A new study of half a million people in the U.K. from ages 38 to 74 supports previous findings that coffee drinkers live longer than non-coffee drinkers.
But not only that! The study also finds that people who drink a lot of coffee tend to live longer than people who drink coffee only moderately.
Research by the National Cancer Institute, National Institutes of Health and the Feinberg School of medicine at Northwestern University found a correlation between coffee consumption and life span, reports Inc.com.
The findings suggests the benefits of drinking coffee include:
- A 20% reduced risk of cancer
- A 20% reduced risk of Type 2 diabetes
- A 30% reduced risk of Parkinson's disease
- A 5% reduced risk of heart disease
What's behind the correlation remains in question, however, researchers theorize that coffee drinkers live longer because their lifestyle is generally healthier and more active than that of non-coffee drinkers.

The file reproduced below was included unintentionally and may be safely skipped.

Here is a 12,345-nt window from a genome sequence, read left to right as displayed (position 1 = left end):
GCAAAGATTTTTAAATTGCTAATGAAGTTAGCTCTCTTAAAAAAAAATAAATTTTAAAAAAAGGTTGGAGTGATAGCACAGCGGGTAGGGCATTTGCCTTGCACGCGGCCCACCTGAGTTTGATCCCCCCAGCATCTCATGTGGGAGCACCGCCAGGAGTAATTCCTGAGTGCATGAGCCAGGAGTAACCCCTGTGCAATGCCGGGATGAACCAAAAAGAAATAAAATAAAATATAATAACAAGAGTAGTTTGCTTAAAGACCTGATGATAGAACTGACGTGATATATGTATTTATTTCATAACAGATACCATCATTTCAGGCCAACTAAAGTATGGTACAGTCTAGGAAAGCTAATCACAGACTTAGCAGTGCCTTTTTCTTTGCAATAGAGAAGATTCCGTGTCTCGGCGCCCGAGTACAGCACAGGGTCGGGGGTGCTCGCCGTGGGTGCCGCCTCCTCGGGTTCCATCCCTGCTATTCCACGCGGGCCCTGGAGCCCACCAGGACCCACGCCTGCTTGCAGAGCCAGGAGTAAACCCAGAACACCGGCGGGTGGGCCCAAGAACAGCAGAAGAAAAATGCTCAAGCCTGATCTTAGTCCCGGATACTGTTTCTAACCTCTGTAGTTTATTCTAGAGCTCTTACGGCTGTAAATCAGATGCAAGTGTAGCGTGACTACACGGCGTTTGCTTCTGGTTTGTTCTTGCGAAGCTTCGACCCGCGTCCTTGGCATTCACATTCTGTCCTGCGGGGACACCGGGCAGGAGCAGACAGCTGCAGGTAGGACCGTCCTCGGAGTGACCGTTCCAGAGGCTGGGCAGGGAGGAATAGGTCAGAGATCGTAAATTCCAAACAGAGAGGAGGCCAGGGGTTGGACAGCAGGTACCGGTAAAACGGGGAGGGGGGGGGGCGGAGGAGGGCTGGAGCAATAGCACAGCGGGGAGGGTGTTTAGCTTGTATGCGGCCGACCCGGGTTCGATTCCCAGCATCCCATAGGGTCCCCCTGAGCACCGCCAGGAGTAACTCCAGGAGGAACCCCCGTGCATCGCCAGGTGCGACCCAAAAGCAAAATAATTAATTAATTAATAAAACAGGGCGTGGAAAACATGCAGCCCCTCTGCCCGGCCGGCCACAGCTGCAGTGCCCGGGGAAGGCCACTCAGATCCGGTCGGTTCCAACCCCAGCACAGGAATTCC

So this all begs the question: how much coffee do I have to drink to see my great grandchildren grow up? And how stained will my teeth be by the time we take graduation photos together?
Welllll, here's where it gets crazy.
It doesn't seem like you can have too much coffee! The health-giving effects of coffee begin to really pile up when you drink as many as 8 or more (!) cups a day, which amounts to half-a-gallon of coffee. That definitely seems like too much.
For those of us who get jittery after even two cups, we assumed people who drink eight cups of coffee a day are dead inside, but we'd be wrong!
If you're trying to increase your coffee consumption without hitting the ceiling with caffeine jitters, you can try decaf — though the research doesn't find as many health benefits present in decaf.
And of course, if you put sugar are artificial creamers in your cup o' joe, you should cut it out — that stuff'll kill you.
Photo: Getty Images